Was there defective packing
It was agreed by the experts at first instance that the crates were an unsuitable design for the purpose of transporting small cattle in a lower cargo hold because of inadequate ventilation at cattle height, but the crates were suitable for transporting cattle by air.
Beazley P concluded at :
‘In this case, the placing of the cargo comprised the placement of nine head of cattle in crates of a particular design, which were not found to be defective in any way. Given the effect of the finding that the death of the cattle was due to lack of ventilation on the lower deck, a matter which was agreed between the parties, it could not be said that the loss resulted from defective packing’.
Apportionment of liability
The Appeal Court upheld the airline’s submissions that pursuant to the Export Control (Animals) Order 2004 (Cth), Principle was responsible for including a load plan with its application for permission to export cattle and whilst it prepared a load plan describing how the livestock would be loaded and carried, including space or crate and ventilation requirements, it did not provide a copy to the airline. The airline was justified in assuming that the load plan did not require that any particular crates be stowed in the upper or lower deck as Principle had given no such instructions. Had it done so, contrary to the Trial Judge’s finding, it was highly likely that the relevant crates would have been carried on the main deck. However, accepting that the airline could have checked the correctness of its assumption by requesting a copy of the load plan, the Court held that the airline should be exonerated from 80% of its liability to Principle.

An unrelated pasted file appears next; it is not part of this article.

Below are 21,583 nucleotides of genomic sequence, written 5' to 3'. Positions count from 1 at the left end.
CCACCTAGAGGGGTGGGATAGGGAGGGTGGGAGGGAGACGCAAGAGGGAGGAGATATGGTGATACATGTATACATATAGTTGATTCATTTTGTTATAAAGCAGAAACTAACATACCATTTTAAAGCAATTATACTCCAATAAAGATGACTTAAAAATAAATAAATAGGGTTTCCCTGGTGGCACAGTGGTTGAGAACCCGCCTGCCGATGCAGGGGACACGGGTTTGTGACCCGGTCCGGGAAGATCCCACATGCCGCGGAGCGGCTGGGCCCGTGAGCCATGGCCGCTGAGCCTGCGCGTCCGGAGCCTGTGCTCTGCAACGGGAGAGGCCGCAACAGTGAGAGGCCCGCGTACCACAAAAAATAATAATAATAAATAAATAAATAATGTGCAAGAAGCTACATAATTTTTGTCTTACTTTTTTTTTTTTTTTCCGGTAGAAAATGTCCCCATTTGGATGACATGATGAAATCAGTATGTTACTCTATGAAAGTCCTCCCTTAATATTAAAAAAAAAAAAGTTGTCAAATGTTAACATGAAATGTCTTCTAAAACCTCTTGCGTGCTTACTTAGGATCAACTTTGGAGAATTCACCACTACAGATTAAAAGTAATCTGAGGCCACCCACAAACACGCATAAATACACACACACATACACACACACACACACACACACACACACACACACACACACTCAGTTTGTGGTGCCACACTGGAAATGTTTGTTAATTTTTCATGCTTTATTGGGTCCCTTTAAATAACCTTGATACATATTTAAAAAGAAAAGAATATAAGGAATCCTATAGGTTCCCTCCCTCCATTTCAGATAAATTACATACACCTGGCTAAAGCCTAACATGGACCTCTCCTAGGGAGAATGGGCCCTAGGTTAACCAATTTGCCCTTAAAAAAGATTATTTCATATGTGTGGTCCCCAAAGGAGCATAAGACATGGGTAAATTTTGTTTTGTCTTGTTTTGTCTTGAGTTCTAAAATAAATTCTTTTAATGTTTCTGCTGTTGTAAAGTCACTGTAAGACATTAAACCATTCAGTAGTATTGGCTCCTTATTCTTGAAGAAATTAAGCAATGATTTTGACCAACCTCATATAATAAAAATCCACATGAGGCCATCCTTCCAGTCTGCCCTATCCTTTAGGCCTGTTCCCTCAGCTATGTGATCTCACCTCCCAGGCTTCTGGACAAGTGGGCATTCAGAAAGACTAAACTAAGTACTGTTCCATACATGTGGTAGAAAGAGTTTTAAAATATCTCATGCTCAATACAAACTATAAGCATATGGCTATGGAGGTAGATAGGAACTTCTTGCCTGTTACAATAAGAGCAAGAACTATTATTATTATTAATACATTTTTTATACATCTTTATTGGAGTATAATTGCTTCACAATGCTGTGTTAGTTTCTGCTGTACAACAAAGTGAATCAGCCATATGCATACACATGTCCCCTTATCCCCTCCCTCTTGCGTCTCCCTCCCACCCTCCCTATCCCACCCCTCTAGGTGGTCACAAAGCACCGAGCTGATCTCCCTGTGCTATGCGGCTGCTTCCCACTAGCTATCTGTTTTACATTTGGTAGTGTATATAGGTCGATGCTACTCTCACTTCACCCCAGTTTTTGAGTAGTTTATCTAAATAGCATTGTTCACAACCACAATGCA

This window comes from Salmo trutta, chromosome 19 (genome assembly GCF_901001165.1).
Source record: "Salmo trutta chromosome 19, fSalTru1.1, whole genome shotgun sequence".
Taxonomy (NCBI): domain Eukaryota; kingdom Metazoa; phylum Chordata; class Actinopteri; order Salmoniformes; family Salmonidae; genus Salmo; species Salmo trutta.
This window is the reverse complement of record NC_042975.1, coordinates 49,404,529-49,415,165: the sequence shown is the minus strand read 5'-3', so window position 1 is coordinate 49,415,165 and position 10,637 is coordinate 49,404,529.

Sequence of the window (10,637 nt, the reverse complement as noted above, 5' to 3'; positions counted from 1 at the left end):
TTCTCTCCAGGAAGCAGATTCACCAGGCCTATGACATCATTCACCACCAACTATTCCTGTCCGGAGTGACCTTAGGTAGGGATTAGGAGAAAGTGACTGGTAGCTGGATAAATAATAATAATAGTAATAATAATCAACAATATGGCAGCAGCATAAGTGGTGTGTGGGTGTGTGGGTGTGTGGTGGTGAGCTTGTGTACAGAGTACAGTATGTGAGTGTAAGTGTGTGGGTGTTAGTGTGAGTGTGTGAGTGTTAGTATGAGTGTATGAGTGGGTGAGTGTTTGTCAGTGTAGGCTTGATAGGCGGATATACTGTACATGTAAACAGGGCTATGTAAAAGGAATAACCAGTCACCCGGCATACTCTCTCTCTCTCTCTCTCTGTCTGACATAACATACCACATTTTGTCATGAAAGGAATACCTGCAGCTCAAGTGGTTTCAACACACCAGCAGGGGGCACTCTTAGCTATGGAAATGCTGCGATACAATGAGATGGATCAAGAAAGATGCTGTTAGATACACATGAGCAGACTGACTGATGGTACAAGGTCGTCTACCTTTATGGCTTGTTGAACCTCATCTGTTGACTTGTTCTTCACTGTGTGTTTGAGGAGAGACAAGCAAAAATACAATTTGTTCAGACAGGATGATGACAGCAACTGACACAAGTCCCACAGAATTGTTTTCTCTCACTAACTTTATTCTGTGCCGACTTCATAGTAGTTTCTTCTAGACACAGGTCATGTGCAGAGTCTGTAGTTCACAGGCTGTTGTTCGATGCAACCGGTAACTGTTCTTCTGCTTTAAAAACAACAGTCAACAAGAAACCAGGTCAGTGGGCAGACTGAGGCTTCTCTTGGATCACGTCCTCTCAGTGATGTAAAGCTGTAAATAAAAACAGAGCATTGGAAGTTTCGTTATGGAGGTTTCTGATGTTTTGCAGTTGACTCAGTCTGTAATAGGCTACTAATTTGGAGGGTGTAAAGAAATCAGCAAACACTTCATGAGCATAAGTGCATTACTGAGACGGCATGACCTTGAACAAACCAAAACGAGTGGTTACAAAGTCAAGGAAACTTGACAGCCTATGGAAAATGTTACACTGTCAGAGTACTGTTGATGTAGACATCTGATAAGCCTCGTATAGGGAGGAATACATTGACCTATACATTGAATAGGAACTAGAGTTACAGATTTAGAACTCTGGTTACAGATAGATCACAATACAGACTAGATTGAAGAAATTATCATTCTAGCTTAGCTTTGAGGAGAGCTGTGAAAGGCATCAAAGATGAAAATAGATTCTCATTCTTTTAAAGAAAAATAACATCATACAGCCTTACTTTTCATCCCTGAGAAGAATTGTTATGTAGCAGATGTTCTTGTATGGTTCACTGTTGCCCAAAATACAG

Meagher JA and Payne JA agreed with her Honour. Accordingly, the Appeal was allowed in part and damages to Principle were reduced to $14,432 plus interest.
What does this mean for Air Carriers and Shippers?
This decision highlights the need for clear communication between air carriers, shippers and freight forwarders in relation to the carriage of cargo, particularly livestock, fragile and perishable cargo. Air carriers should ensure that all shippers and/or freight forwarders submit load plans prior to the preparation of Loading Instruction Reports and where special handling instructions are provided, including placement, space or crate and ventilation requirements that those instructions are adhered to. Otherwise, Article 20 defences may not be available to exonerate air carriers from liability.
Singapore Airlines Cargo Pte Limited v. Principle International Pty Ltd ( 2017 ) NSWCA 216.
This article was written by Matthew Brooks, Partner, Simon Liddy, Partner, and Jeanette Woollacott, Senior Associate.